FORT BRAGG, Calif. – A Northern California town was reeling Monday after the death of a well-respected city councilman and former mayor who was gunned down after finding a remote illegal marijuana operation.
As authorities searched the rugged forest terrain for a suspect in the shooting, Fort Bragg Councilman Jere Melo was remembered as a community leader who led efforts to build firehouses and a first-class high school football stadium in the coastal town of about 7,000 people.
"We're in shock. It's unbelievable," current Mayor Dave Turner said. "No one has put in as much work here as Jere has. And I don't think anyone ever will."
Melo, a forest land manager, was killed Saturday while he and a co-worker were patrolling forestland on foot in a rugged area of timber land just outside town.
Melo, 69, was investigating reports of a marijuana farm along the Noyo River in the heart of pot country, authorities said. Melo's co-worker managed to escape and called for help on his cell phone.
Investigators suspect the gunman was Aaron Bassler, 35, a transient with a history of run-ins with the law, Mendocino County Sheriff Tom Allman said.
Bassler's run-ins with law enforcement include crashing a truck into a Fort Bragg middle school tennis court, the Fort Bragg Advocate-News reported. Police used pepper spray and a Taser to subdue him before he was arrested.
Bassler was last seen with a high-caliber rifle and should be considered armed and dangerous, Mendocino County sheriff's Capt. Kurt Smallcomb said.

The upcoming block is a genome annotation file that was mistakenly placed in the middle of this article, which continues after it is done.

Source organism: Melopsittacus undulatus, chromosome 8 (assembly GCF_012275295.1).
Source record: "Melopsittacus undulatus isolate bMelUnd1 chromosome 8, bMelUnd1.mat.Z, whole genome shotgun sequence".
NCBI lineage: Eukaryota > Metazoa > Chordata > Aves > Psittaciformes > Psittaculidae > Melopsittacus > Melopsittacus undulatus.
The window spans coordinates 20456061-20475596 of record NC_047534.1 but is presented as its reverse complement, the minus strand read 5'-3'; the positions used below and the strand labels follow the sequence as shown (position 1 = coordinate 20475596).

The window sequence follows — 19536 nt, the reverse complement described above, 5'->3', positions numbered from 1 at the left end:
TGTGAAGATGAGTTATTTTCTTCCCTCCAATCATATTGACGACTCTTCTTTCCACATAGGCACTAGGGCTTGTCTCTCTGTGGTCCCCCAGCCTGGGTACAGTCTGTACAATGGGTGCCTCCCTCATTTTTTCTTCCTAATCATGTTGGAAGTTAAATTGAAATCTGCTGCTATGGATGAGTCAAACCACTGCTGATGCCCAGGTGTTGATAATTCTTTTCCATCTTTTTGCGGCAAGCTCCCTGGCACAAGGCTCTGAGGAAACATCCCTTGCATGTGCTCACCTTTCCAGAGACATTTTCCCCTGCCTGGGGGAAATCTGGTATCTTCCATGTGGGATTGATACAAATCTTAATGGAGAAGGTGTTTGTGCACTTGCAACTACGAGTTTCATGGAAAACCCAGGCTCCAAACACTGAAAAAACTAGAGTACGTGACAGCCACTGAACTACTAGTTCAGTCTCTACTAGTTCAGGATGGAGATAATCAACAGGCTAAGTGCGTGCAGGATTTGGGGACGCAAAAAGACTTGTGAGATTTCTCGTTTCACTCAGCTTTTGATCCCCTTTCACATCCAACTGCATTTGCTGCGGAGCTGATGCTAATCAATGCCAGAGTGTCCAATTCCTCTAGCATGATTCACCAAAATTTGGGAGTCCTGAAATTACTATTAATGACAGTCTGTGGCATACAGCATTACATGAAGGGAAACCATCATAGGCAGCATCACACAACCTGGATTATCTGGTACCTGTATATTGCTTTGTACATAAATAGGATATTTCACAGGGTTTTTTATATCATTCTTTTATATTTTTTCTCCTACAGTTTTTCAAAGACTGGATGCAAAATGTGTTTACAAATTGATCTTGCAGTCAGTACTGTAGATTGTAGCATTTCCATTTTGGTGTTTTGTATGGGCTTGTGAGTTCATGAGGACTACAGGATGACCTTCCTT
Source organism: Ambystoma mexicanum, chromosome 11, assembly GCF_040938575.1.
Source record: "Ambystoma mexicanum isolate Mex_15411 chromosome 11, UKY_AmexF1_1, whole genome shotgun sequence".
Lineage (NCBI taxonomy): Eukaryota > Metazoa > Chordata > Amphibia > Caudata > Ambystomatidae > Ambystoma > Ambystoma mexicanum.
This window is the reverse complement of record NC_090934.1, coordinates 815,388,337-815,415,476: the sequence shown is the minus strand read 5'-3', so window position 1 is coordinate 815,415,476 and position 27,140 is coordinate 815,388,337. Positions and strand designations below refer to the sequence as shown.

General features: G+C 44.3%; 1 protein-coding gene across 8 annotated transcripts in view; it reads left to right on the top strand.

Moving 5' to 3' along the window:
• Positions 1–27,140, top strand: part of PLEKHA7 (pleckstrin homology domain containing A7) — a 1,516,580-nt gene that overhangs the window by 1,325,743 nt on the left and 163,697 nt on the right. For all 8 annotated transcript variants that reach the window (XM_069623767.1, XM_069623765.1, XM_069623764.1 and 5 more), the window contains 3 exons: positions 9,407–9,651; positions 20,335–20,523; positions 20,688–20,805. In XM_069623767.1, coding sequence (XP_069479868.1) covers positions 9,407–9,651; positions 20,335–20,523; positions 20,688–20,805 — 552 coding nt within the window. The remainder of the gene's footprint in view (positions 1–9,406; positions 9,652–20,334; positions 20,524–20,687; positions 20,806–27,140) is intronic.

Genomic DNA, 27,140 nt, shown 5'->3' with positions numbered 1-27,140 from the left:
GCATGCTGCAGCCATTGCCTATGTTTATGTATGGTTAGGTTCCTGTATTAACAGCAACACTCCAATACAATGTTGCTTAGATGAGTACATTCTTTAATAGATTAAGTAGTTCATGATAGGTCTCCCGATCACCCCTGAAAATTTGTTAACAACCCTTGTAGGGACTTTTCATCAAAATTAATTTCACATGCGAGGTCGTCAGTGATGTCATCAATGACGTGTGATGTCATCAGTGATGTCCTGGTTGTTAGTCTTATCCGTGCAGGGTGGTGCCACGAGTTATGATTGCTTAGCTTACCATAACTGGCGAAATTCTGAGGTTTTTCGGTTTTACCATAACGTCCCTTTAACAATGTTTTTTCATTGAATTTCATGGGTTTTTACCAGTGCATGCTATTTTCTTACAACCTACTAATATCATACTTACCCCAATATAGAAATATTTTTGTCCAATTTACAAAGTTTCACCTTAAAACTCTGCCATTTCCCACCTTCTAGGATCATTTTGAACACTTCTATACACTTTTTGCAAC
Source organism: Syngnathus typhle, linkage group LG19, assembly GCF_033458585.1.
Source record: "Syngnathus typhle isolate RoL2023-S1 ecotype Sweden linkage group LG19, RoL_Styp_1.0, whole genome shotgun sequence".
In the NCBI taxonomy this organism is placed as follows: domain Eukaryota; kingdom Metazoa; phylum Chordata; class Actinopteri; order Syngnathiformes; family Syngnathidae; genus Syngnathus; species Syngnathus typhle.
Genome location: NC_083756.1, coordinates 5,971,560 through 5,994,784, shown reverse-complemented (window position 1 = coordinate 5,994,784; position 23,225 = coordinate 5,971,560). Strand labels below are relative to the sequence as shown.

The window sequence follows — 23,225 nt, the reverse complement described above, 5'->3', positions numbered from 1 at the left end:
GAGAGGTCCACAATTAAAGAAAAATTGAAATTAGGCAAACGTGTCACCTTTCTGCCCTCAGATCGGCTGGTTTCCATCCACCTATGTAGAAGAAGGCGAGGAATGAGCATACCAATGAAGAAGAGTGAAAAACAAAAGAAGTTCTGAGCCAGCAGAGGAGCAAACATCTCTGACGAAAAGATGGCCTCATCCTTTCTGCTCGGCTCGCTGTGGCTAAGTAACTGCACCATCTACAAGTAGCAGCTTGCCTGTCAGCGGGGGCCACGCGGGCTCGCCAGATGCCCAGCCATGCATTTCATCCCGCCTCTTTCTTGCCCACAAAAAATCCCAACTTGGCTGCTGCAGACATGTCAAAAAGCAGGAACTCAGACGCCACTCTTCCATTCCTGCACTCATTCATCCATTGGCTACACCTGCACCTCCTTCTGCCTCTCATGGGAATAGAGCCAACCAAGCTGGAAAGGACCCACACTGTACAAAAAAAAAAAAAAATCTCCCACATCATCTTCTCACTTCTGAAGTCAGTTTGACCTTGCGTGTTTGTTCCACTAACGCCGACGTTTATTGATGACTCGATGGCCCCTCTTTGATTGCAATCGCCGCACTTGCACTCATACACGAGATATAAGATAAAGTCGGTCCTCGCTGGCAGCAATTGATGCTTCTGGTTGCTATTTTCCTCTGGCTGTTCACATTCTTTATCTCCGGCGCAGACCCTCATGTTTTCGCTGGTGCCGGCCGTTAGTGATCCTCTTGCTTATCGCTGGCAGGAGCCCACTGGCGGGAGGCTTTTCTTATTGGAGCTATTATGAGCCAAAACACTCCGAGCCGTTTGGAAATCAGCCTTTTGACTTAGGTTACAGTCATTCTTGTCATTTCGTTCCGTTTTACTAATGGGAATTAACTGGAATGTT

Officers from multiple agencies, including state fire prevention specialists and fish and game agents, were searching the area.
Melo was in his 15th year on the City Council and had dedicated most of his life to improving Fort Bragg. The League of California Cities said in a statement that members were devastated to hear about Melo, who was a "shining example" of a public servant.
"California cities have lost a great leader. Jere Melo exemplified how one person has the power to make a great difference in his community," League President and Modesto Mayor Jim Ridenour said.
Turner said city officials met with grieving staff members.
"We know we're crippled," Turner said. "We're still trying to process this and I told my colleagues that we have a truckload of work to do now because Jere did it more and better than anybody."
Services for Melo are scheduled for Sept. 10 at the football stadium he helped build. Melo is survived by a wife and two adult children.
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